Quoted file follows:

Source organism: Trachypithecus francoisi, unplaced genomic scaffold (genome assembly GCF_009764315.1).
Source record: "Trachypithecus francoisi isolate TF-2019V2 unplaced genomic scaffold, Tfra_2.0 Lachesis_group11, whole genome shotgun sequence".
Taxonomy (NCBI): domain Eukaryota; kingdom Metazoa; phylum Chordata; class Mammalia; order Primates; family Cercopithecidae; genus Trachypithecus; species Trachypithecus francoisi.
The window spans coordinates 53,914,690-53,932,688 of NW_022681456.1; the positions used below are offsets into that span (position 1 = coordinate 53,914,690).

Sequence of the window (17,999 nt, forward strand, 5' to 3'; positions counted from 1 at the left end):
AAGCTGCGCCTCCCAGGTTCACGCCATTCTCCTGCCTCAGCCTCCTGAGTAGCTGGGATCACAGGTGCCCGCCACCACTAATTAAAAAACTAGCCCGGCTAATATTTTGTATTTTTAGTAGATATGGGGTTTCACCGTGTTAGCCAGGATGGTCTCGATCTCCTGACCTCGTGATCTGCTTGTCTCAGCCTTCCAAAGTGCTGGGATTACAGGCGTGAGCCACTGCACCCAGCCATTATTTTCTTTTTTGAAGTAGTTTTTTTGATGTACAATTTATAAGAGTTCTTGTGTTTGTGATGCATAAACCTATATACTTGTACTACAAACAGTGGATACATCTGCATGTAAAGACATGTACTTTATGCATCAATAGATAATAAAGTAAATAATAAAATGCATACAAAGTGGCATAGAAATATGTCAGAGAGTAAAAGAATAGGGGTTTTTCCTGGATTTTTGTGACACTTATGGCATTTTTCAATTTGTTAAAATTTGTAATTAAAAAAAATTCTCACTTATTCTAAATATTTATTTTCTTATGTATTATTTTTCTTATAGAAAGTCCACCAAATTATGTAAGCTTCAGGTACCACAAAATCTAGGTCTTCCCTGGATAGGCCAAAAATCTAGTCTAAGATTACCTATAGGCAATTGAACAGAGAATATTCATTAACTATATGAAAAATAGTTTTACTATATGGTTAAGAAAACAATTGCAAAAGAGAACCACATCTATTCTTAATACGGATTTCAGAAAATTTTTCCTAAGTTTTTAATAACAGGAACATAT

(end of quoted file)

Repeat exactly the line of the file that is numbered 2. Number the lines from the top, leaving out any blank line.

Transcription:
Source record: "Trachypithecus francoisi isolate TF-2019V2 unplaced genomic scaffold, Tfra_2.0 Lachesis_group11, whole genome shotgun sequence".